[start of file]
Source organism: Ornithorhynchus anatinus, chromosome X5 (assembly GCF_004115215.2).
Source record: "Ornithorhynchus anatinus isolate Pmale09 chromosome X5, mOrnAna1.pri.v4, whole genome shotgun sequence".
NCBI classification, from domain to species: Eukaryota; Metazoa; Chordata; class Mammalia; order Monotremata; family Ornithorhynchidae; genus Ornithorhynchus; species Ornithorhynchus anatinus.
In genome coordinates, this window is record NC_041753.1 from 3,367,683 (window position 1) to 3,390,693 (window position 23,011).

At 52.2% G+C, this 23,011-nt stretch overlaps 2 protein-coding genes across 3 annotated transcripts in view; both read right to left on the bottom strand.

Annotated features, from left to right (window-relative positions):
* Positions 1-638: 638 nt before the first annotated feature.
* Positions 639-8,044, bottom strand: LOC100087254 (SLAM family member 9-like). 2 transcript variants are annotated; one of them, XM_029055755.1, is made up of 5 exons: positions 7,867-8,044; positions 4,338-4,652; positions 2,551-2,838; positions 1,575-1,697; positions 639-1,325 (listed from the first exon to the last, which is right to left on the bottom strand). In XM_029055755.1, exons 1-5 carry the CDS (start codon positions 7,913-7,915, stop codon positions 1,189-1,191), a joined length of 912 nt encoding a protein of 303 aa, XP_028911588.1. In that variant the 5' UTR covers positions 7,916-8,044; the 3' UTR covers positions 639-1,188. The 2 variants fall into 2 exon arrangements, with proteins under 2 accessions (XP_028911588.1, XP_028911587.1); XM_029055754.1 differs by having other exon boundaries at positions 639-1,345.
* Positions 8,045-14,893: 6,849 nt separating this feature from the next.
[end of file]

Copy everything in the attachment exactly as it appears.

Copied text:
Source organism: Ornithorhynchus anatinus, chromosome X5 (assembly GCF_004115215.2).
Source record: "Ornithorhynchus anatinus isolate Pmale09 chromosome X5, mOrnAna1.pri.v4, whole genome shotgun sequence".
NCBI classification, from domain to species: Eukaryota; Metazoa; Chordata; class Mammalia; order Monotremata; family Ornithorhynchidae; genus Ornithorhynchus; species Ornithorhynchus anatinus.
In genome coordinates, this window is record NC_041753.1 from 3,367,683 (window position 1) to 3,390,693 (window position 23,011).

At 52.2% G+C, this 23,011-nt stretch overlaps 2 protein-coding genes across 3 annotated transcripts in view; both read right to left on the bottom strand.

Annotated features, from left to right (window-relative positions):
* Positions 1-638: 638 nt before the first annotated feature.
* Positions 639-8,044, bottom strand: LOC100087254 (SLAM family member 9-like). 2 transcript variants are annotated; one of them, XM_029055755.1, is made up of 5 exons: positions 7,867-8,044; positions 4,338-4,652; positions 2,551-2,838; positions 1,575-1,697; positions 639-1,325 (listed from the first exon to the last, which is right to left on the bottom strand). In XM_029055755.1, exons 1-5 carry the CDS (start codon positions 7,913-7,915, stop codon positions 1,189-1,191), a joined length of 912 nt encoding a protein of 303 aa, XP_028911588.1. In that variant the 5' UTR covers positions 7,916-8,044; the 3' UTR covers positions 639-1,188. The 2 variants fall into 2 exon arrangements, with proteins under 2 accessions (XP_028911588.1, XP_028911587.1); XM_029055754.1 differs by having other exon boundaries at positions 639-1,345.
* Positions 8,045-14,893: 6,849 nt separating this feature from the next.